A corporate FD is similar to a bank FD but gives you a better return with low-risk.
Money doesn’t grow on trees, but the right savings and investment plans can help it grow. The pandemic has triggered a great deal of uncertainty and risk aversion in the way we invest our hard-earned money. Many of us want to turn away from high-risk instruments or lower our exposure to them while increasing our low-risk investments. Debt instruments are considered safe and include bonds, debentures, certificates of deposits, debt funds, fixed deposits, etc.
Keeping your money in a bank is safe, but your savings account will give you a mere 3.5% return. One way to diversify your corpus is bank FDs and corporate FDs. Bank FDs offer a return of 5-5.5%, whereas corporate FDs earn higher returns while maintaining low-risk levels. A corporate FD is similar to a bank FD but gives you a better return with low-risk. Since most of the instruments are rated, corporate fixed deposits have a high degree of safety level. Corporates offer returns of 7.5%-8.5% for a 1 year to 5 year deposit and 8-9% on a cumulative basis.
How do you choose the right company to invest in?
You need to consider 3 parameters:
⦁ Ratings: These term deposits are usually rated for their credibility by a few rating agencies, namely ICRA, CARE, CRISIL, etc. Generally, companies with a AA to AAA credit rating indicate a moderate to high safety of interest payment. As you go lower in the rating chart, the degree of safety reduces.
⦁ Parentage: While assessing the quality of the corporate, we need to factor in the likely support from a higher-rated parent in the event of distress. The number of years in existence and corporate governance standards of the Group. A strong parent can lend comfort to the investor.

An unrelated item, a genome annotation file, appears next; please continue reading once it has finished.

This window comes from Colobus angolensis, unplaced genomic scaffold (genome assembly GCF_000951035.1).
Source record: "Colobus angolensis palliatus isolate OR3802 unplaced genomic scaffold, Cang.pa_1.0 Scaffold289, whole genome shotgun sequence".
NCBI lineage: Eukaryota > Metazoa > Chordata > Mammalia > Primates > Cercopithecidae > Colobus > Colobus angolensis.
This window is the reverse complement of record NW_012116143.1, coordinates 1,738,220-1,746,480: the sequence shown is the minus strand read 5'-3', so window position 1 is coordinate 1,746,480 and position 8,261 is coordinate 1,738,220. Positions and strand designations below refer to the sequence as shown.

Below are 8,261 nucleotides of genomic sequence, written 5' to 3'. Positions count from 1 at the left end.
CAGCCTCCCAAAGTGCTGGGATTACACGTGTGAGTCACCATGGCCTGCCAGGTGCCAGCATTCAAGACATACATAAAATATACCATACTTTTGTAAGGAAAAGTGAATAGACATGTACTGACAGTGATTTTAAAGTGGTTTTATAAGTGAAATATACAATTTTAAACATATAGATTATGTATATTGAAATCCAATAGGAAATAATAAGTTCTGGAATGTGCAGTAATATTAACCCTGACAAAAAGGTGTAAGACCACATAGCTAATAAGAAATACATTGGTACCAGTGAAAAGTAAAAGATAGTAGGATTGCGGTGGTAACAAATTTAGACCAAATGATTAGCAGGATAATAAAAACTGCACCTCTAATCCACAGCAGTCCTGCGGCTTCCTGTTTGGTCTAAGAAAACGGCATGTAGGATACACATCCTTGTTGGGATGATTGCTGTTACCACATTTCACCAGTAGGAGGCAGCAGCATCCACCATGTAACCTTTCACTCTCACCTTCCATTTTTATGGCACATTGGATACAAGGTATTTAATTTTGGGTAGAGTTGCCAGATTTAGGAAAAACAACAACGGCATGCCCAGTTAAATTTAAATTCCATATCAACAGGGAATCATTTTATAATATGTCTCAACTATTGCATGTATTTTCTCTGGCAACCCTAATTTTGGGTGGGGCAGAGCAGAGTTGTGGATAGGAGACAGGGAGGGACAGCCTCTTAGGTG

⦁ Interest rate: The best part about a company FD is the higher interest rate. The rates paid are comparatively much higher than what is paid for an average bank FD. It is important to check and make comparisons for interest rates before opting for one. Certain NBFCs and companies offer higher interest rates when compared to others for the same tenure. The reason for corporates (or more precisely, NBFCs) offering FD rates that are higher than those of banks is because NBFCs get returns from their lending business which are higher than those earned by banks, and are therefore able to pass these on to depositors. At the same time, NBFCs ensure that their lending operations are within specified parameters and that asset quality is maintained.
Some of the key risks, however, to keep in mind while investing must not be ignored. Make sure that the company has been paying regular interest to its shareholders. The balance sheet of the companies has shown a consistent track record of profits at least for 3 years. With the number of start-ups entering the market rising, make sure the company has been in existence for the last 5 years at least. Ensure they are offering realistic returns (2-3% more than a bank FD).
Do not fall prey to those companies which are offering very high returns, where the risk-reward is unrealistic. Make sure these companies are listed on the stock exchange, companies that are listed will be well regulated. Do not place all your eggs in 1 basket, diversify to limit your risk. Do not opt for very long tenures with lock-ins, invest for 1-2 years and take stock of the performance of timely payments annually. Don’t go by misleading ads, always calculate the CAGR and compare it with others.
Finally, is the timing right for your investment? Choosing to invest when interest rates are high means returns of your FD will be the highest, but also account for inflation. Systematically and periodically investing 10% of your income can prove to be a good strategy in the initial stages of your life and gradually increasing this ratio to 40% as you grow older can be a good strategy in the long run. Investing ultimately is laying out your money now, to get more in the future.
(By YS Chakravarti, MD & CEO, Shriram City Union Finance)